• Interview with Sen. Marco Rubio: Leading from the front (The Washington Post-Jennifer Rubin, May 11) I ask him about last week’s Republican debate in which more than half the candidates advocated slashing defense and adopting a more isolationist foreign policy. Is he concerned about the direction of the party? He says bluntly, “That’s the wrong direction for America. There has never been a time when we could waste money on defense or foreign aid. We need to make sure the money is wisely spent. . . . On the other hand, to withdraw or retreat from the world will create a vacuum that will be filled by actors” not nearly as desirable or capable as the United States. He says isolationism and defense-cutting are shortsighted. “Disengaging from the world will end up costing us more,” he says. He is concerned that “21st-century American conservatism does not become the politics of neo-isolationism, of retreat. In the last century the U.S. has been a force for good. If you talk to people around the world, they’ll tell you the same thing.”

News

  • GOP sets stage for major cuts in 2012 (Politico, May 11) Among the dozen annual spending bills, only the Pentagon’s would grow—a $17 billion increase that brings the total to $530 billion, just $8.9 billion less than the president’s 2012 request. By comparison, the much smaller State Department and foreign aid budget is cut by $11.2 billion, a 22 percent reduction from the administration’s request. Floor debate on the three toughest bills with the most serious cuts— foreign aid, labor, education, health, and transportation and housing—would all be delayed until after Labor Day. And clearly the chairman is hoping for some August settlement on the budget caps tied to lifting the federal debt ceiling. These 2012 totals also don’t include $127 billion in war-related funding for Afghanistan and Iraq as well as world-wide anti-terrorism efforts. The bulk of that money, $119 billion, would go again to the Pentagon, but the $7.6 billion is allocated to the State Department and foreign aid and $258 million for Homeland Security. The State Department funds reflect a significant shift from last year and should slow the hemorrhaging and help stabilize aid levels, especially for frontline states like Afghanistan, Iraq and Pakistan.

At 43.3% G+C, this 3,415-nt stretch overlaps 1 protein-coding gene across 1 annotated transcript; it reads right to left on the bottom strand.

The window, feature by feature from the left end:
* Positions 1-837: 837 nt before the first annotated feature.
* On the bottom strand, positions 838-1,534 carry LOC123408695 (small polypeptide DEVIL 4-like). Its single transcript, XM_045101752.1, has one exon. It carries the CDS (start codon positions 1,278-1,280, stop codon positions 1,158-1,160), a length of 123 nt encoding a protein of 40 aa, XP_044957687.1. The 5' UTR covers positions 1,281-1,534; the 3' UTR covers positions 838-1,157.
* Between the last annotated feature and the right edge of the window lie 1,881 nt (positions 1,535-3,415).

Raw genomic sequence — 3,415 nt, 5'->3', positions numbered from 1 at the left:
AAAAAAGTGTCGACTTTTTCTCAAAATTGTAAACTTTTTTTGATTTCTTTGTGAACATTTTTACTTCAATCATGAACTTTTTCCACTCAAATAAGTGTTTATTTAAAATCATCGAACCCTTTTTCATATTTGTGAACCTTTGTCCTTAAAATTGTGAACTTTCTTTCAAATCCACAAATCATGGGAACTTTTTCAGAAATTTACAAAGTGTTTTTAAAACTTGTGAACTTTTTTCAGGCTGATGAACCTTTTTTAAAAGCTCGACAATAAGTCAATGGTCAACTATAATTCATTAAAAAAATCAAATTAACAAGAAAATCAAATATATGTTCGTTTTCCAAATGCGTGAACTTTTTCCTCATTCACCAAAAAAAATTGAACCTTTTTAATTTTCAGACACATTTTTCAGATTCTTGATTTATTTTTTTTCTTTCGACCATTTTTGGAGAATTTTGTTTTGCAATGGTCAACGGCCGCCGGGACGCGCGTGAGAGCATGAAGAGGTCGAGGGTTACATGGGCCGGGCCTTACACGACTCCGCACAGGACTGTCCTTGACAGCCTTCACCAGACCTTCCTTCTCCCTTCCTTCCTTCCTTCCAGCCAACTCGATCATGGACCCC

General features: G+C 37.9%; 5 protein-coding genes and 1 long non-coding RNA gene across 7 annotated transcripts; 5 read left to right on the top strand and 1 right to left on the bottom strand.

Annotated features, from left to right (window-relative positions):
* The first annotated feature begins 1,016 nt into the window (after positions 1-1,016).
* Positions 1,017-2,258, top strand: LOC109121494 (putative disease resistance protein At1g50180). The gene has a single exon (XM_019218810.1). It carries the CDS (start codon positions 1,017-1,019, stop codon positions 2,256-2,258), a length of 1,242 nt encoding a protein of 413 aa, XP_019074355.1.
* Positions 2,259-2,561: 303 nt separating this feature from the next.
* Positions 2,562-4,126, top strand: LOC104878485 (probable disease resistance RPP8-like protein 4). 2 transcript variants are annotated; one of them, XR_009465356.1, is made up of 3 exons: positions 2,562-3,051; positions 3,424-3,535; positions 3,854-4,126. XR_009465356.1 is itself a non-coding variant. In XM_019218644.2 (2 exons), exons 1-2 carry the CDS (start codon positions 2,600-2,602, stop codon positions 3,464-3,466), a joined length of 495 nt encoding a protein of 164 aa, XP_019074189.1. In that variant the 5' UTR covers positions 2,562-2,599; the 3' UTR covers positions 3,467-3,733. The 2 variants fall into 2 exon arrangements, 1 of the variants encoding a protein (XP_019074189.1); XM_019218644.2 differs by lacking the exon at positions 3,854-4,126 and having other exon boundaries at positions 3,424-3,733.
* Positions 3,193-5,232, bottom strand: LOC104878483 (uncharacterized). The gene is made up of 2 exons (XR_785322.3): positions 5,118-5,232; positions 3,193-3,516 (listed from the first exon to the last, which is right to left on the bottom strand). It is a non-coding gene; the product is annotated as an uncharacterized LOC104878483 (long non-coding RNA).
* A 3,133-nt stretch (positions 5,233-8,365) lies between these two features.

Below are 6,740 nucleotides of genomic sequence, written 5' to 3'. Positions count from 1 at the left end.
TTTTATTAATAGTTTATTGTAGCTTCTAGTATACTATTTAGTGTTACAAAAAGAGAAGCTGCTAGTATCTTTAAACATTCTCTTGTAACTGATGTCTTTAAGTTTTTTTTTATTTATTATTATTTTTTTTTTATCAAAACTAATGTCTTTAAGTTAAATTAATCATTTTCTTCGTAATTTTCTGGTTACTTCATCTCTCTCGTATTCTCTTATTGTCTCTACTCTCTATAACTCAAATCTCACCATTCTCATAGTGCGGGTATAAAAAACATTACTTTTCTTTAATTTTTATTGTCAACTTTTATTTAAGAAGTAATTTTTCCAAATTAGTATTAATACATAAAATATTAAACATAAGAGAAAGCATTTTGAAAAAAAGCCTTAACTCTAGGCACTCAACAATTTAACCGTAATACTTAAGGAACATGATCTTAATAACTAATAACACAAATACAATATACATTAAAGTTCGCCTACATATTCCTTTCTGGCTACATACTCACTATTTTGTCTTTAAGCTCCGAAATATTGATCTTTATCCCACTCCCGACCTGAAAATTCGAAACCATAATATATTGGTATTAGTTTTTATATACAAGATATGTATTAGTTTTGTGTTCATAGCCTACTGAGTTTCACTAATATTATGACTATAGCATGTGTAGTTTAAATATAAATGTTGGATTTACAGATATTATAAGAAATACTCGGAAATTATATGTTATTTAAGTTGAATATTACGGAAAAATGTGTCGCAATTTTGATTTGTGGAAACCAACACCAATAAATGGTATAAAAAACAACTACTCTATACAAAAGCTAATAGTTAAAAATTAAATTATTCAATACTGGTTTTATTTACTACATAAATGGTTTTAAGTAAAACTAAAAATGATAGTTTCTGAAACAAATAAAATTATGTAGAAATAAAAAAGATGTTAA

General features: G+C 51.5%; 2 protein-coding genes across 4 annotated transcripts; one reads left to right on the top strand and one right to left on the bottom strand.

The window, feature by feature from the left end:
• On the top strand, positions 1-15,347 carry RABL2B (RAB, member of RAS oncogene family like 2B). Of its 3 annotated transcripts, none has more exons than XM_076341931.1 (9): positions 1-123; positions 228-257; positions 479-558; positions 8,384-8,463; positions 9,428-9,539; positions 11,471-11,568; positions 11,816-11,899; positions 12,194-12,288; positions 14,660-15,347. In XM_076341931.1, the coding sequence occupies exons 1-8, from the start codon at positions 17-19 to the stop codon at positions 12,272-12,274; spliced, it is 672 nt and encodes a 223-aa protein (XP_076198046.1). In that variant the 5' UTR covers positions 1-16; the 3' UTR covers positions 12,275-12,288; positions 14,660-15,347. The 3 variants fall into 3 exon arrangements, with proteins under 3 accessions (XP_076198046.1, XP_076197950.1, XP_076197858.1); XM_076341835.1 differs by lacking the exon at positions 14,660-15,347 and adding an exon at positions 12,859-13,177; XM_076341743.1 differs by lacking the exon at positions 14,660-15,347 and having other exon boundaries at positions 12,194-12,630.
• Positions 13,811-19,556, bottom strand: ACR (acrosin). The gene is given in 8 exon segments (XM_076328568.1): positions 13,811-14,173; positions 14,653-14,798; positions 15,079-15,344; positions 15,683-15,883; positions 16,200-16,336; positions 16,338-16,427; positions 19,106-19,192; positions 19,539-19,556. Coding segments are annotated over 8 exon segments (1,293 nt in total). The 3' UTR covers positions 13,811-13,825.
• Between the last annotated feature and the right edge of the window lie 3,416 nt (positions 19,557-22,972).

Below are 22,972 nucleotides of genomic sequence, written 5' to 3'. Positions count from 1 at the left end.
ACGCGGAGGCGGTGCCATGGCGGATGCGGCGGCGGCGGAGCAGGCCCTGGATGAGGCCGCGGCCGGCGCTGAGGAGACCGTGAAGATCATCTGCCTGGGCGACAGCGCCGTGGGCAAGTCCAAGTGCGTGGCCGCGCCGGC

Community